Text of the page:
novum: This sounds like a guideline for behaving well. So, nothing can go wrong in the project anymore, then?
Wolfgang Plemper: As if! As long as people work in projects, there is – of course – also space for individual interests, stupidity, intrigues, and other impediments to success. But the fundamental agreement regarding an approach is definitely a huge advantage!
novum: At the bottom line, what training do you recommend when companies want to make their staff fit for day-to-day project business?
»Is it a matter of perspective: PM training for the staff or for the company?«
Wolfgang Plemper: If the staff has very little or no experience in project work, entering into the topic via the compact Prince2® training sessions is a good start. To be able to categorise within the grand scheme of things and to thereby know how things work together in a complex project is very helpful. Even when it is about establishing very general project management structures in the company, Prince2® is the right entry. More time-consuming and more aligned with the qualification of the individual is the IPMA/GPM training model. It starts an intensive immersion into the topic and deepens the knowledge of special techniques and capabilities. For people with project management experience of their own, it is a very valuable immersion that can be of great help especially to future project managers.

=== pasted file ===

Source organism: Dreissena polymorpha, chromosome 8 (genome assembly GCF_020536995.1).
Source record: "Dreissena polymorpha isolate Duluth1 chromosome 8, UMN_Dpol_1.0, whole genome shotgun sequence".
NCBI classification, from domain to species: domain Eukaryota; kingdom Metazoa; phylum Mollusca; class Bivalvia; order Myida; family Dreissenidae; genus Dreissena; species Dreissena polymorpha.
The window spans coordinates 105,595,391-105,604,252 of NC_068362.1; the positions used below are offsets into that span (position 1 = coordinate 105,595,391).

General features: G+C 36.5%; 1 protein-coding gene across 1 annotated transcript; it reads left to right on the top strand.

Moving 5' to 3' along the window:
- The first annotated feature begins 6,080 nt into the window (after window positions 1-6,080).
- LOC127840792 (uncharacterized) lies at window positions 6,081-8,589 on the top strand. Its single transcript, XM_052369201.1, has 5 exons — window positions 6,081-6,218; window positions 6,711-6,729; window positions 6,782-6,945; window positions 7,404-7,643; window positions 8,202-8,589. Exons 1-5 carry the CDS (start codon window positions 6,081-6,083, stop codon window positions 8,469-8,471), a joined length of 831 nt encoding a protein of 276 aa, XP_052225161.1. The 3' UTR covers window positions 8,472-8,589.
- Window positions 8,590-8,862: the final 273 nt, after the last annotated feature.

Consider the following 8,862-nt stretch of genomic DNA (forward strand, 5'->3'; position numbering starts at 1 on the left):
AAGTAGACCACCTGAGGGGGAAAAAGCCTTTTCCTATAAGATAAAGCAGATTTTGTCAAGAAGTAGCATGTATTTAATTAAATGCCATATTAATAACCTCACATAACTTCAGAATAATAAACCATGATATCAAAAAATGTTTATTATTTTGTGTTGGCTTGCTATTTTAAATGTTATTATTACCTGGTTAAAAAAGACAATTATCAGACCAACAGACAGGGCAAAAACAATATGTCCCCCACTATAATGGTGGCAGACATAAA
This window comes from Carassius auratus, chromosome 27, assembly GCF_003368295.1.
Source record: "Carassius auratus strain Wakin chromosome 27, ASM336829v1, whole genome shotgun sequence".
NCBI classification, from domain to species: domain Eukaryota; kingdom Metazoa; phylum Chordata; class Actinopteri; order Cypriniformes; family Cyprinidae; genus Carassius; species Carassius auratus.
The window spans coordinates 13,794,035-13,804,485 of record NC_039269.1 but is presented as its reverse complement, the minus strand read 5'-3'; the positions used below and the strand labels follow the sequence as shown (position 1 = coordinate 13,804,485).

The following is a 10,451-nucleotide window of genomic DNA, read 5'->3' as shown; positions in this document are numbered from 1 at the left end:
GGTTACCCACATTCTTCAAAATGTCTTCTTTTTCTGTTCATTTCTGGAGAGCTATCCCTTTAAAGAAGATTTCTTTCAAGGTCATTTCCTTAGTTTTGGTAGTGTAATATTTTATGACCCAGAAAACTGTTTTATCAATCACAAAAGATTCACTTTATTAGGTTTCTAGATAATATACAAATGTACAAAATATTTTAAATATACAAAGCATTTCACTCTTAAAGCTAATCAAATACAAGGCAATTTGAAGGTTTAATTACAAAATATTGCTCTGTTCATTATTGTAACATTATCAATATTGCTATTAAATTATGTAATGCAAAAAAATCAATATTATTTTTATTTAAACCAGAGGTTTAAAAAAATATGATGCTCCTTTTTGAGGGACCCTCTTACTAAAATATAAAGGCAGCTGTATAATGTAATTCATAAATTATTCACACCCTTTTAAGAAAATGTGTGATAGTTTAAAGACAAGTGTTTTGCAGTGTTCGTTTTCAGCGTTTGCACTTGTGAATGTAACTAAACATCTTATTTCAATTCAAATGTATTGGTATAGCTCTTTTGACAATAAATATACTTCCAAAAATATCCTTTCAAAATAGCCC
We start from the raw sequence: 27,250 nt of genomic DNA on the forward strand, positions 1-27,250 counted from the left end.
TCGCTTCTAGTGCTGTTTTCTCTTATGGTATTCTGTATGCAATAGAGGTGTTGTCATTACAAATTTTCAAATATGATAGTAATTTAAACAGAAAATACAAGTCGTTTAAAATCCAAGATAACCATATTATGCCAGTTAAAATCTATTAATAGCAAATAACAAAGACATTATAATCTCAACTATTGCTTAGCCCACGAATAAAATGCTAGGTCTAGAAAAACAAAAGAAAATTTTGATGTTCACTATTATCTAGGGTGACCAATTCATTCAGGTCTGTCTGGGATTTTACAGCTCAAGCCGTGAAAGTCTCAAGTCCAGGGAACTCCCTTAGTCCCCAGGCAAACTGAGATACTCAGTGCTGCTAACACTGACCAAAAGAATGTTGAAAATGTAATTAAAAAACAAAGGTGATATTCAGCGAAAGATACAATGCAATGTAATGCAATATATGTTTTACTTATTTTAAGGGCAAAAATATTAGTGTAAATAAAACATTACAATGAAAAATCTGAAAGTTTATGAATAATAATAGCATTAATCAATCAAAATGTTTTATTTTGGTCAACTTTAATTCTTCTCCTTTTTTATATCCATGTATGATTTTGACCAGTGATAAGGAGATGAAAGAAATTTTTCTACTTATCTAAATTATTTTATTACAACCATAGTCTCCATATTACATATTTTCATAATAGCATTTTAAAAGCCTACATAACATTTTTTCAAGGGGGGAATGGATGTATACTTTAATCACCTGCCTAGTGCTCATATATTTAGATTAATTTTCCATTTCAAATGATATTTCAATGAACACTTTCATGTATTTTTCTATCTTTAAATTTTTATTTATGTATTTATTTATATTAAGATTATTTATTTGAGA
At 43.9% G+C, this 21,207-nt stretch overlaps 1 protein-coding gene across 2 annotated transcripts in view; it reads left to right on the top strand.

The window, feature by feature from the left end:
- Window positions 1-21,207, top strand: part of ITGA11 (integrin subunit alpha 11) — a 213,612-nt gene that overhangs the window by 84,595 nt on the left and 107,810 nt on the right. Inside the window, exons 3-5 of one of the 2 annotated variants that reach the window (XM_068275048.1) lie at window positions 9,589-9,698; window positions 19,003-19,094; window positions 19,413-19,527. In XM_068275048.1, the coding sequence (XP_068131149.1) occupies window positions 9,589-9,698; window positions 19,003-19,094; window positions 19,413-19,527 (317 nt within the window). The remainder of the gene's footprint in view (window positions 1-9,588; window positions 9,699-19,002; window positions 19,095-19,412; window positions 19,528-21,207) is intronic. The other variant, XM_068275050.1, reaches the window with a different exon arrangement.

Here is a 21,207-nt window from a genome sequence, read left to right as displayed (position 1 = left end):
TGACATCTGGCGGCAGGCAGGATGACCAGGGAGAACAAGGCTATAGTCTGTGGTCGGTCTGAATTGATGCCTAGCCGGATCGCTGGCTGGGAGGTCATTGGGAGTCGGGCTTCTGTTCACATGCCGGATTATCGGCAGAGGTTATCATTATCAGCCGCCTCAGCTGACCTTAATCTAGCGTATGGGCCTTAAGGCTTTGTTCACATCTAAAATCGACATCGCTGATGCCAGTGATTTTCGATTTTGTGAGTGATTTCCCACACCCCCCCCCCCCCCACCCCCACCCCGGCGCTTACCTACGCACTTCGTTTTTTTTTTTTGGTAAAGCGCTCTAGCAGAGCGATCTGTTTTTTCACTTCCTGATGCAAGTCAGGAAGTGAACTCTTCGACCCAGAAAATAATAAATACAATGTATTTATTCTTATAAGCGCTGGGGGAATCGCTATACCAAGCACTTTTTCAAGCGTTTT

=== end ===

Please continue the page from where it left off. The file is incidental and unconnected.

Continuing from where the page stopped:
novum: What is your very personal experience with the different training offers?
Wolfgang Plemper: I have learned a lot with both of these methods. What both approaches of training are somewhat lacking, in my opinion, is a truly competent leading towards and into the leadership role. Both approaches that we have discussed here clearly cannot deny their origins in the engineering sciences. And those are clearly no human sciences. Engineers think modularly and functionally. But human beings and human interactions follow other inherent patterns. What I would like to say with this is that human experience, sensitivity, pensiveness, and emotional strength should also be among the prerequisite know-how of a good project manager. But that is gained somewhere else.
novum: Thank you very much for the interview!